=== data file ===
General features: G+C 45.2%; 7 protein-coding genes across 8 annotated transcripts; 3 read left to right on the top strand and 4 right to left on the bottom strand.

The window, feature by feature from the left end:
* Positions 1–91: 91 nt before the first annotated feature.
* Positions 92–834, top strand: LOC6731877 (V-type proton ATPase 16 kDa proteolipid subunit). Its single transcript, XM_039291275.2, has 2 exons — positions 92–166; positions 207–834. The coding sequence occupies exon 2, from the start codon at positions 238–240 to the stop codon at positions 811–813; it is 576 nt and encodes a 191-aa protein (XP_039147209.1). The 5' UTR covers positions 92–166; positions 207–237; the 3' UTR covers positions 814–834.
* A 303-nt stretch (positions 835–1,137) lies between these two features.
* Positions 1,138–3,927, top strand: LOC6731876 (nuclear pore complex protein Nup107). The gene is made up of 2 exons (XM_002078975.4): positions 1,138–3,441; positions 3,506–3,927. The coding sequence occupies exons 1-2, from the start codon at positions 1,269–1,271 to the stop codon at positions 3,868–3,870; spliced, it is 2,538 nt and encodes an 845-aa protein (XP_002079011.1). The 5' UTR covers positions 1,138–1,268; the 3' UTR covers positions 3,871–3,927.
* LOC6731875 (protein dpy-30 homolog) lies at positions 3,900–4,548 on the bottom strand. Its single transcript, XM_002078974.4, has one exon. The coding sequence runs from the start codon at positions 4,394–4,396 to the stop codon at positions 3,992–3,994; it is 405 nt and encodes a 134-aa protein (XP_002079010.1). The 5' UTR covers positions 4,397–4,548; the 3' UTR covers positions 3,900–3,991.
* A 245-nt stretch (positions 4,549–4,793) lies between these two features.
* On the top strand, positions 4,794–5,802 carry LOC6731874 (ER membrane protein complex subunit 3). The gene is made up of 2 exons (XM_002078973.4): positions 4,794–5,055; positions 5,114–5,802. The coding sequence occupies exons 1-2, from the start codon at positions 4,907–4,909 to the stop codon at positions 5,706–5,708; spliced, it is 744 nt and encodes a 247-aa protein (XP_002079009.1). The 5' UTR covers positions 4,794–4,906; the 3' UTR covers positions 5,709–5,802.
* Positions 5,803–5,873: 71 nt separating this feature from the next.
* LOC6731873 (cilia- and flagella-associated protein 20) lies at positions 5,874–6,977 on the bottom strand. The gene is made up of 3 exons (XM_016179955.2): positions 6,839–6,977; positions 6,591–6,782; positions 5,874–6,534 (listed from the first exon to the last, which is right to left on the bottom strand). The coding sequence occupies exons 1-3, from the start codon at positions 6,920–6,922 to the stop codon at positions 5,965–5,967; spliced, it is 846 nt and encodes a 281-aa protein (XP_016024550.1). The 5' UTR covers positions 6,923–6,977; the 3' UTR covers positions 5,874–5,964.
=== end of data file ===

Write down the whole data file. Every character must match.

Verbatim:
General features: G+C 45.2%; 7 protein-coding genes across 8 annotated transcripts; 3 read left to right on the top strand and 4 right to left on the bottom strand.

The window, feature by feature from the left end:
* Positions 1–91: 91 nt before the first annotated feature.
* Positions 92–834, top strand: LOC6731877 (V-type proton ATPase 16 kDa proteolipid subunit). Its single transcript, XM_039291275.2, has 2 exons — positions 92–166; positions 207–834. The coding sequence occupies exon 2, from the start codon at positions 238–240 to the stop codon at positions 811–813; it is 576 nt and encodes a 191-aa protein (XP_039147209.1). The 5' UTR covers positions 92–166; positions 207–237; the 3' UTR covers positions 814–834.
* A 303-nt stretch (positions 835–1,137) lies between these two features.
* Positions 1,138–3,927, top strand: LOC6731876 (nuclear pore complex protein Nup107). The gene is made up of 2 exons (XM_002078975.4): positions 1,138–3,441; positions 3,506–3,927. The coding sequence occupies exons 1-2, from the start codon at positions 1,269–1,271 to the stop codon at positions 3,868–3,870; spliced, it is 2,538 nt and encodes an 845-aa protein (XP_002079011.1). The 5' UTR covers positions 1,138–1,268; the 3' UTR covers positions 3,871–3,927.
* LOC6731875 (protein dpy-30 homolog) lies at positions 3,900–4,548 on the bottom strand. Its single transcript, XM_002078974.4, has one exon. The coding sequence runs from the start codon at positions 4,394–4,396 to the stop codon at positions 3,992–3,994; it is 405 nt and encodes a 134-aa protein (XP_002079010.1). The 5' UTR covers positions 4,397–4,548; the 3' UTR covers positions 3,900–3,991.
* A 245-nt stretch (positions 4,549–4,793) lies between these two features.
* On the top strand, positions 4,794–5,802 carry LOC6731874 (ER membrane protein complex subunit 3). The gene is made up of 2 exons (XM_002078973.4): positions 4,794–5,055; positions 5,114–5,802. The coding sequence occupies exons 1-2, from the start codon at positions 4,907–4,909 to the stop codon at positions 5,706–5,708; spliced, it is 744 nt and encodes a 247-aa protein (XP_002079009.1). The 5' UTR covers positions 4,794–4,906; the 3' UTR covers positions 5,709–5,802.
* Positions 5,803–5,873: 71 nt separating this feature from the next.
* LOC6731873 (cilia- and flagella-associated protein 20) lies at positions 5,874–6,977 on the bottom strand. The gene is made up of 3 exons (XM_016179955.2): positions 6,839–6,977; positions 6,591–6,782; positions 5,874–6,534 (listed from the first exon to the last, which is right to left on the bottom strand). The coding sequence occupies exons 1-3, from the start codon at positions 6,920–6,922 to the stop codon at positions 5,965–5,967; spliced, it is 846 nt and encodes a 281-aa protein (XP_016024550.1). The 5' UTR covers positions 6,923–6,977; the 3' UTR covers positions 5,874–5,964.